Top family posts of the year
Here we are, in the last days of 2017, and The Legal Genealogist is once again taking just a moment to think back and reflect.
It’s Saturday… the day I usually focus on my family here in the blog. And it’s almost Christmas Eve … a day when most of us try very hard to keep the focus on our families.
So here on this Saturday, I’m taking a moment to look back on a year’s worth of once-a-week blog posts about my family… the blog posts that mean the most to me individually — and that often resonate the most deeply with readers.
Sometimes, a family post will break into the top posts overall for the blog for the year — but more often they’re simply the ones nearest and dearest to me.
And so I take this opportunity, this last Saturday before Christmas 2017, to share with you the top family-related posts of the year. Without further ado…
• Saying goodbye…: “The Legal Genealogist is back in the air this morning, this time sadly winging westward towards Chicago. There, tomorrow, in the Lutheran church where he was baptized and confirmed, we will celebrate the life of Timothy Evan Geissler (1973-2017) — and mourn his loss. He will be laid to rest with his great grandparents and other kin privately on Monday.”
• They never met: “The Legal Genealogist had two grandfathers who served in the armed forces during World War I, that war to end all wars that the United States entered 100 years ago this week. The two men never met. And all I can say is… thank heavens.”
• RIP Ciara: “She came into my life on a Saturday afternoon in September 2007. The exact date: September 29, 2007. … I sure didn’t expect to be writing the end to this chapter in my family history this soon.”
• Her name was Fan: “It was the 14th day of April 1831, and William M. Robertson needed money. A hatter in Lowndes County, Mississippi, he owned a hat shop in the Town of Columbus, the county seat. And he wanted to borrow $150.40. … And so, the deed book solemnly records, this man, William M. Robertson, put up property as security for that loan.”
• Starting a conversation: “I am proud of my southern roots. Proud of my southern ancestors. Proud of the life they carved out of the frontier not once but repeatedly as they moved across the south into the southwest. And I honor them for what they achieved. But I am also aware, as a genealogist, that my southern heritage includes responsibility for the institution of slavery. My ancestors included some who enslaved others. And some who fought against the Union on behalf of the “right” to enslave others. Balancing those two parts of southern heritage is — as Beth tells us — a complicated matter. I am not, I cannot be, proud of everything my southern forebears did.”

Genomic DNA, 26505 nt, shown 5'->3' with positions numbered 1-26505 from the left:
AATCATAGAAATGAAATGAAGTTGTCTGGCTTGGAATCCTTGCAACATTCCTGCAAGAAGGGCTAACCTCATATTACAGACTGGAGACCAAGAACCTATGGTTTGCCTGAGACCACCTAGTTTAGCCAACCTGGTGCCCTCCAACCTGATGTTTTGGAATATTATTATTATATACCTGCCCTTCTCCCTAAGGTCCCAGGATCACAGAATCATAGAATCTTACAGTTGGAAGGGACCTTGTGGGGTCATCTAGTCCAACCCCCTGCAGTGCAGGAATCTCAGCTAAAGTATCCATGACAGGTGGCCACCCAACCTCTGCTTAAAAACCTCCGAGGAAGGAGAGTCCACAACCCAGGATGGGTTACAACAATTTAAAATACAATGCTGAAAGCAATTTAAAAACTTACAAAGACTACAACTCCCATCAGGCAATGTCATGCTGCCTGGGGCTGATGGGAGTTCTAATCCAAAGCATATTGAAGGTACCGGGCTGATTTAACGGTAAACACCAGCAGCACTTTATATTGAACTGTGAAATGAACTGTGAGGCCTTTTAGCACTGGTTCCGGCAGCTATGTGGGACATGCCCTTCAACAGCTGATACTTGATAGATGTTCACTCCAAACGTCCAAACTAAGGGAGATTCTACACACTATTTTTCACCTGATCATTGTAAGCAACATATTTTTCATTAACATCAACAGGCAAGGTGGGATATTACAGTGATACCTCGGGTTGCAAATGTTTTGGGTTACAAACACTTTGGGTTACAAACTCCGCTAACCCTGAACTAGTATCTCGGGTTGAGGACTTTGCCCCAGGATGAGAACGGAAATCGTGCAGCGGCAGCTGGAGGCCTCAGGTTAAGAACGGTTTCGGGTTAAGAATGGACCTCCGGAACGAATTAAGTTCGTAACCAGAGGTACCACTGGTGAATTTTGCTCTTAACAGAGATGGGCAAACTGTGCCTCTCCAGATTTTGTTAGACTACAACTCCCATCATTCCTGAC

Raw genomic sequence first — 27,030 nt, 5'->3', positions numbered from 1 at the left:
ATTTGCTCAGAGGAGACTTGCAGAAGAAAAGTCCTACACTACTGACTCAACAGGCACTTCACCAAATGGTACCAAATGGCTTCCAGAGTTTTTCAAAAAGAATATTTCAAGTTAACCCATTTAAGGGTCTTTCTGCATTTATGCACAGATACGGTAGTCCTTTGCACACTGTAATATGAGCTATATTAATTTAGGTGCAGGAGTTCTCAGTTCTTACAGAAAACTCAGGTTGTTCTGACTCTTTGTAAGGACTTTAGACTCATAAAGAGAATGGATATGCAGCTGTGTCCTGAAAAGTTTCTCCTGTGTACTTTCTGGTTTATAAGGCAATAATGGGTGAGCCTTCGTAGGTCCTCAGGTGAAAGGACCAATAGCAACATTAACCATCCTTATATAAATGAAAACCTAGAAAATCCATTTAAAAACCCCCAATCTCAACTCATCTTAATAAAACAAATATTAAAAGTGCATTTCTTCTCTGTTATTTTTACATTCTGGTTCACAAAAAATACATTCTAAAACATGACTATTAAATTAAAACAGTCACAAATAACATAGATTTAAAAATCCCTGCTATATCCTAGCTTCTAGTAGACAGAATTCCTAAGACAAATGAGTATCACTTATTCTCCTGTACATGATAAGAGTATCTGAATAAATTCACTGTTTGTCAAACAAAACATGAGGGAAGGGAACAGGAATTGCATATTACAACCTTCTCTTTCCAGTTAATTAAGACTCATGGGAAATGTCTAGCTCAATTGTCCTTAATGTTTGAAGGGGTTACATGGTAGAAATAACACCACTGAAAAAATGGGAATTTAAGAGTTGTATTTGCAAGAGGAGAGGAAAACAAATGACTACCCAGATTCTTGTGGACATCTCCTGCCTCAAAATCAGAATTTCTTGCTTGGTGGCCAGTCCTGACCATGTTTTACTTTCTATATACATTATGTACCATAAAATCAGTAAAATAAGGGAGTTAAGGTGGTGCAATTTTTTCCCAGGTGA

• Getting older: “The first year I actually remember starting to feel old was 1998. Not because that was the year I started to realize that I was going to have to learn to write “20–” on checks and documents instead of “19–”. Not even because that was the year, as I began to contemplate my own milestone birthdays, that I started to understand that I was already older than my parents, aunts and uncles had been when I started thinking of them as quite elderly. But because of a small private liberal arts college in the midwest that is small in size and might in reputation.”
• The house of childhood: “They cut down the trees. Replaced the front and side hedges. Enclosed the backyard. Painted the house a color that isn’t white — and the house really should be white.”
• Odd cousin out: “This is the Memorial Day weekend here in the United States — and on the actual holiday itself The Legal Genealogist will speak of one particular loss in the family. But today… on the day reserved for writing about my family generally… a reminder that Memorial Day weekend is also the traditional start to the summer season as well. It’s the time when folks felt it was appropriate all of a sudden to wear white. And the time when schools started to wrap things up for the year, with many of my southern cousins already out of school for the summer. And the time when my mother began getting ready to pack us all up and head south for the summer. To my grandparents’ farm (“the Farm”) in Central Virginia. Where I was promptly … sigh … the odd cousin out.”
On to 2018… with the usual additional sidetracks into other top-post lists for this year…